Thrillers have one job, and it’s in the name: they need to thrill their audience. Everything, be it the performances, the direction or the editing, is in the service of aiding and abetting the adrenaline junkies in the theater in getting their high. When it works, as it did with last year’s spectacularly unnerving “The Gift,” the result is a movie that stays with the viewer long after the credits have rolled. When it doesn’t, as is the unfortunate case of “Shut In,” the outcome is nothing more than an hour and a half of wasted time.
The premise, to be fair, is an innately creepy one. Mary (Naomi Watts, “King Kong”) is a child psychologist who has to split her time between her practice and caring for her catatonic son, Stephen (Charlie Heaton, “Stranger Things”). After a young boy (Jacob Tremblay, “Room”) goes missing and is presumed dead, she begins to think that his spirit is haunting her. As a massive winter storm bears down on them, Mary and the spirit — or whatever is causing the disturbances — are trapped indoors.
That synopsis has a few things going for it: a claustrophobic setting, a fear of the unknown and a bit of a man (or woman, as the case may be) vs. nature theme. Somewhat stunningly, director Farren Blackburn (“Marvel’s Daredevil”) manages to take that promise and do absolutely nothing with it, instead choosing to focus on the same hackneyed jump scares that plague every two-bit horror or thriller flick.
Mary hears something outside. A raccoon jumps out at her. She hears something upstairs. The kindly gentleman who has taken a liking to her jumps out at her, as one does. Something supernatural jumps out at her. It’s a dream. It’s the same fake-out nonsense that has become the bane of these types of movies, put in by writers who have realized that they don’t have anything interesting in their film to keep audiences invested.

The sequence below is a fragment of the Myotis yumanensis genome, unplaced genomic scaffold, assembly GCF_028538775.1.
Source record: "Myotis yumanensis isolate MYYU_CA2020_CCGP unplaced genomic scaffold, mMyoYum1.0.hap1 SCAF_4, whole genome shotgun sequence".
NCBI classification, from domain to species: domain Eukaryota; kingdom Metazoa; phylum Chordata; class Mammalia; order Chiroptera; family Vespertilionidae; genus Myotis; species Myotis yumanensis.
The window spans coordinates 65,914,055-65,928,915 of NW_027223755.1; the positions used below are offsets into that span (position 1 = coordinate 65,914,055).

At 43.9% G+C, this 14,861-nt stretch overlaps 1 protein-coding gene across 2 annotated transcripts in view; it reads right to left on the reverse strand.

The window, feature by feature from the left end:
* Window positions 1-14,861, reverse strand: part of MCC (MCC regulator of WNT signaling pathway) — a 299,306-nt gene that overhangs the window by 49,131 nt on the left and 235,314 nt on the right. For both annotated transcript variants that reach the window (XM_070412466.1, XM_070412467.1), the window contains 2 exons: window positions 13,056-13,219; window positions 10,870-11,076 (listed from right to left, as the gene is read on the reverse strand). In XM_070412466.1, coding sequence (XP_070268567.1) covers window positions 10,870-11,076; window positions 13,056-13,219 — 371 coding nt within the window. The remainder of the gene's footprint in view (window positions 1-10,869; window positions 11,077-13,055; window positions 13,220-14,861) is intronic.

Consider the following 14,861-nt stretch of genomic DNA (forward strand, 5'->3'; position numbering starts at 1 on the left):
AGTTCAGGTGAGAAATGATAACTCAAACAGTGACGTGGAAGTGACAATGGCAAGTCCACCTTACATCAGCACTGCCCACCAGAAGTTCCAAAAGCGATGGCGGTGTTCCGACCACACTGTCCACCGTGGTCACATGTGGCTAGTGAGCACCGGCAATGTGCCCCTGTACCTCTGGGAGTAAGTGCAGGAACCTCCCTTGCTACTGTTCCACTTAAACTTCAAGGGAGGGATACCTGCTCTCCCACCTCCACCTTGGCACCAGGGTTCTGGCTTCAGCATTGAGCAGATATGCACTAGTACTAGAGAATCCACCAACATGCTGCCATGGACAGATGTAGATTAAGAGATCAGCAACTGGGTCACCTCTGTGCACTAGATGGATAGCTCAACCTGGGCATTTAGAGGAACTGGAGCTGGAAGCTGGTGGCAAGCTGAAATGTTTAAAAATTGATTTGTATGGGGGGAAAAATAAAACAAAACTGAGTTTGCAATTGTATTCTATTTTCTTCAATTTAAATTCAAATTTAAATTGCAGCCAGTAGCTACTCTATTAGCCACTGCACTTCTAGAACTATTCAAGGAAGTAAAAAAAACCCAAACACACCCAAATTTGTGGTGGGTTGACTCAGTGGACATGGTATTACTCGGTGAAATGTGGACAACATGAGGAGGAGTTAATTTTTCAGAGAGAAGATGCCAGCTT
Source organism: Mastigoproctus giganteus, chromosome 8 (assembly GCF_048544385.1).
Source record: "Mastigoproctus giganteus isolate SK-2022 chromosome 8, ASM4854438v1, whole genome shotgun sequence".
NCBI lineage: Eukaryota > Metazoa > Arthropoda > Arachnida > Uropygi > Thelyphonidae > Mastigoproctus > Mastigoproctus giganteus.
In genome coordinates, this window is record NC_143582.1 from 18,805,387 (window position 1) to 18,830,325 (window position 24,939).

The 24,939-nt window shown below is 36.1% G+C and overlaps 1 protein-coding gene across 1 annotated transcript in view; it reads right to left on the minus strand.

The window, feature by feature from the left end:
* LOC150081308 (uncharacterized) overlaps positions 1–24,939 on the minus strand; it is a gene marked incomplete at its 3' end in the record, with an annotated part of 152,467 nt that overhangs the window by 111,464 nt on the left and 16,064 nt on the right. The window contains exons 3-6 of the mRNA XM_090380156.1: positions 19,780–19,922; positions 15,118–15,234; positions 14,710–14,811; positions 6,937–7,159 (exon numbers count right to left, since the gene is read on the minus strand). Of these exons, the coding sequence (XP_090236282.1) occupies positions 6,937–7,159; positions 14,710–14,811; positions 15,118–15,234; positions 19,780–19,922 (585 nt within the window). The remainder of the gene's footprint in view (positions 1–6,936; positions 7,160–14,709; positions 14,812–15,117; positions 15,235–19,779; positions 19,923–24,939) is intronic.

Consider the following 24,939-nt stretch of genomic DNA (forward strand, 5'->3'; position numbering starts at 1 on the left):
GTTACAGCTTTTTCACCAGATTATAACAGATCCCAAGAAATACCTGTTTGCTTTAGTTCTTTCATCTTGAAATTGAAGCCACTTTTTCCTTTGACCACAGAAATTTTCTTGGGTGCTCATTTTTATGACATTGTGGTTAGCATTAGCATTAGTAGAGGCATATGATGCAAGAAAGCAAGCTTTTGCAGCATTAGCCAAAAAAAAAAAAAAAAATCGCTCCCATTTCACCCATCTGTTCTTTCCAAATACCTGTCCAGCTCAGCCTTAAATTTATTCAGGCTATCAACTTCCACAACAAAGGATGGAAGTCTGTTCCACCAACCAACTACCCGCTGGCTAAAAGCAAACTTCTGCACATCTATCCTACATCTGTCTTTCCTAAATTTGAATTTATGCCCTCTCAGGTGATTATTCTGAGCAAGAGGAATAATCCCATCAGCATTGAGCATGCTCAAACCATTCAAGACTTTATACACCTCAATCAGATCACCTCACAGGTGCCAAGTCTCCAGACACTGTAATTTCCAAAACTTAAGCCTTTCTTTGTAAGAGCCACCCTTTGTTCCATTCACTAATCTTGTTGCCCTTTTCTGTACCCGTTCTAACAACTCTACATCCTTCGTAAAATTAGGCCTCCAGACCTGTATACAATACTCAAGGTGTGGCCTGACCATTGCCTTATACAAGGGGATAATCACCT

“Shut In” fits that profile to a T. The constant fake-out jump scares are tedious, but at least predicting how the overwrought build-up will amount to nothing can become a game in and of itself. Beyond that, the movie offers nothing. The performances, beyond a sadly underused Tremblay, range between disinterested and hammy to the point of hilarity. After the initial eeriness of the premise wears itself out, there’s no tension at all, just scene after scene of jump scares and Mary worrying about jump scares.
With all that in mind, the first two acts of “Shut In” are bad, but they’re forgettably bad. They’re inoffensively bad, more flat-out boring than anything else. Then the third act begins, and it begins with a twist so ill-advised and laughably ridiculous that it genuinely boggles the mind. There’s no build-up to it, no foreshadowing. It’s just a sudden left turn for the story to take for no other reason than, “Hey, other thrillers have twists. We should have a twist, too.”
What follows is a solid five minutes of exposition, so the audience understands that the subject of this twist is singlehandedly responsible for everything bad that has happened in the movie. What it amounts to is an extended game of hide-and-seek, with Mary hiding in a closet for what feels like a small eternity. Once again, there’s no tension, because not only does the audience not care about the characters, they’re still recovering from the hilarious shock to the system that was that twist.
“Shut In” could have been a tense, claustrophobic thriller with a talented cast. Instead, it never fails to treat itself with the utmost seriousness, even in its silliest moments, and it settles for something lesser. It’s boring and lazy in its storytelling, and outside of some genuinely well-shot moments, there’s little above average or even plainly average to the rest of it.